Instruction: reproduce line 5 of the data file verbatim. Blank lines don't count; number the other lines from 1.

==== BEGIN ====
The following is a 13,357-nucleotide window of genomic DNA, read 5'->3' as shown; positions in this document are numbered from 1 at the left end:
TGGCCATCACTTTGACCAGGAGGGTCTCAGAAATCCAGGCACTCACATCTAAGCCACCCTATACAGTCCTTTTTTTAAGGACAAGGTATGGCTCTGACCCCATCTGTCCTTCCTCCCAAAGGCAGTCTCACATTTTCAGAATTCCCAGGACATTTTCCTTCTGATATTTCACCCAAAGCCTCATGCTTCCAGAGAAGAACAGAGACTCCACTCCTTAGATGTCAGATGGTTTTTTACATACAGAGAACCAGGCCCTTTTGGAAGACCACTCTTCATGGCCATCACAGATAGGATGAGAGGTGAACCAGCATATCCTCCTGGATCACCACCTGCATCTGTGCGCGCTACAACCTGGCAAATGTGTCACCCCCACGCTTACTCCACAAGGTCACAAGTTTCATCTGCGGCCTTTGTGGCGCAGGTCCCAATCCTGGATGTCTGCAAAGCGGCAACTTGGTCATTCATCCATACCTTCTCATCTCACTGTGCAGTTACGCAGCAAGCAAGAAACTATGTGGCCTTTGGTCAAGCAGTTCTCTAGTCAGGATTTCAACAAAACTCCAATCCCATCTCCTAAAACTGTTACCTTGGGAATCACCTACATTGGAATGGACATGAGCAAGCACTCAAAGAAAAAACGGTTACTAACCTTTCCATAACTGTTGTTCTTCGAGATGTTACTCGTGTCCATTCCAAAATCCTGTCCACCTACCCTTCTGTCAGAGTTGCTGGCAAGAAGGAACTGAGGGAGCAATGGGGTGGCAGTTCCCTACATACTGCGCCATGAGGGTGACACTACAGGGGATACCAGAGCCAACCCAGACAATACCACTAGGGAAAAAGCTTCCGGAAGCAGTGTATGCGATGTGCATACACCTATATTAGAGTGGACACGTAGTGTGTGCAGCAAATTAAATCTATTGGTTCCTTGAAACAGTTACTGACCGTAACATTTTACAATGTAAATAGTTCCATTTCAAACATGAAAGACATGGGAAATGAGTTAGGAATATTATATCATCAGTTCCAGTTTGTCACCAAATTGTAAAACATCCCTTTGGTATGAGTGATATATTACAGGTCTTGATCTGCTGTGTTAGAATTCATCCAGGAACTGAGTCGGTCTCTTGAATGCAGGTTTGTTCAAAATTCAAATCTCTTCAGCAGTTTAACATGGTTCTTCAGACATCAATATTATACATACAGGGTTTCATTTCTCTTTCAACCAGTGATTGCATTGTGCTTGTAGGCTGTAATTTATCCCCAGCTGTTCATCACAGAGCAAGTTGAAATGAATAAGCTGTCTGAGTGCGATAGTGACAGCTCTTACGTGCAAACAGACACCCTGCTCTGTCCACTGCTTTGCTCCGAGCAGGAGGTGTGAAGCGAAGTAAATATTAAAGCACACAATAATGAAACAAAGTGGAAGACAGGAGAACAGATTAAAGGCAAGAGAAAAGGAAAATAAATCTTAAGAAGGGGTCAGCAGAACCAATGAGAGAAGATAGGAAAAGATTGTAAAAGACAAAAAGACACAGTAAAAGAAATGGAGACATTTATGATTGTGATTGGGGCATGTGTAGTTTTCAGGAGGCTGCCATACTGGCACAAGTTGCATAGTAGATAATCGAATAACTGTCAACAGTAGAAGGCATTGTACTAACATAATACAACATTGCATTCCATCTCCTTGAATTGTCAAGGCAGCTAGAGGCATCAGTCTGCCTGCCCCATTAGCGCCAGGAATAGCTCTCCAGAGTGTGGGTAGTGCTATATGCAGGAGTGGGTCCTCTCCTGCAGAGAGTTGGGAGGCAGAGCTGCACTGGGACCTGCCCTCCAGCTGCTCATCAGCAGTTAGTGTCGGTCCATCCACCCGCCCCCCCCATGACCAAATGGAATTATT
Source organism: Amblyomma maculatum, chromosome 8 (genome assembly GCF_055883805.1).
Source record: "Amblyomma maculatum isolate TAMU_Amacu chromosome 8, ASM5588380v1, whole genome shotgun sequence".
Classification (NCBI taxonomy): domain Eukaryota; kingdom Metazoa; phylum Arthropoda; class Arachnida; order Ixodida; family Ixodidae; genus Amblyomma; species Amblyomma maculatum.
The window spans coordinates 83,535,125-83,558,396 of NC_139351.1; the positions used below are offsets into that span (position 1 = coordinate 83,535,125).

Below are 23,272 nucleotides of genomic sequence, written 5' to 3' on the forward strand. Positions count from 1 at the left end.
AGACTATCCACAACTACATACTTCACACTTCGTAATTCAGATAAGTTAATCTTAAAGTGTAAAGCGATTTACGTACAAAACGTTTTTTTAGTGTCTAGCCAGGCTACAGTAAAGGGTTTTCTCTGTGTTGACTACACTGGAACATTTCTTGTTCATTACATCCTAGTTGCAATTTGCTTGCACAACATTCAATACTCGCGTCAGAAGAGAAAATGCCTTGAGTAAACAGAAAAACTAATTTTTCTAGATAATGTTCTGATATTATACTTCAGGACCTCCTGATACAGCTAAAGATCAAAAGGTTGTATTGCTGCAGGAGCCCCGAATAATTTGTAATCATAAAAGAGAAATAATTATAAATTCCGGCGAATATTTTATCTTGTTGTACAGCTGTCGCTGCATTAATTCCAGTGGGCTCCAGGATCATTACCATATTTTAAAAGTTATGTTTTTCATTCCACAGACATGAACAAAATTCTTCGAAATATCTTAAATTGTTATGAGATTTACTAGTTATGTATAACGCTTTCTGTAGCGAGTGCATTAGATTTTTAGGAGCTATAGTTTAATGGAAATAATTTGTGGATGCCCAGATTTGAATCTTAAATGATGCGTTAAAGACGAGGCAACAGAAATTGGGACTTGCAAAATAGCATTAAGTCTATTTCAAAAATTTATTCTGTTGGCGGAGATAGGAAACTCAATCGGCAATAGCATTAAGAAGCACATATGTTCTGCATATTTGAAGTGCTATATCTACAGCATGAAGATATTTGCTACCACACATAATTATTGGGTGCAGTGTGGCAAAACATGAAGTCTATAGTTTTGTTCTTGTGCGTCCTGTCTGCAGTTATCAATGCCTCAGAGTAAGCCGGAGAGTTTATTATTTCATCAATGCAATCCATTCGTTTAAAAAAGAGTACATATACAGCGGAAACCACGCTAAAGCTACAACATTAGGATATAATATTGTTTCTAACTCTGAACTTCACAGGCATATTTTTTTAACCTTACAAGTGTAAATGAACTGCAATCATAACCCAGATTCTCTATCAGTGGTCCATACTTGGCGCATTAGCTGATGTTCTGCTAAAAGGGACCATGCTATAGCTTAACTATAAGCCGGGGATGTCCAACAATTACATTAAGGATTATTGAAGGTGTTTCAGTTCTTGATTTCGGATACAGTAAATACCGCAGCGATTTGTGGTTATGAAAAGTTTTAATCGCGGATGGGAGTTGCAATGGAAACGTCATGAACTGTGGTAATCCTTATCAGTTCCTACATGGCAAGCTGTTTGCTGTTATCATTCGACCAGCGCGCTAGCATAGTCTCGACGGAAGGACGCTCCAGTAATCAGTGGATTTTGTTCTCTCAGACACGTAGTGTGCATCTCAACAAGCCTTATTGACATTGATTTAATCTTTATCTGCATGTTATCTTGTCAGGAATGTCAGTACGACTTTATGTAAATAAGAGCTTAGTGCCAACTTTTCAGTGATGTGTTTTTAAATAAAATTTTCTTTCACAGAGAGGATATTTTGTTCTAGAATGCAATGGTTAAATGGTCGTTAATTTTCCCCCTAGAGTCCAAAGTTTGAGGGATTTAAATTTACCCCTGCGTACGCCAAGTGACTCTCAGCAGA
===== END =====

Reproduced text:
Classification (NCBI taxonomy): domain Eukaryota; kingdom Metazoa; phylum Arthropoda; class Arachnida; order Ixodida; family Ixodidae; genus Amblyomma; species Amblyomma maculatum.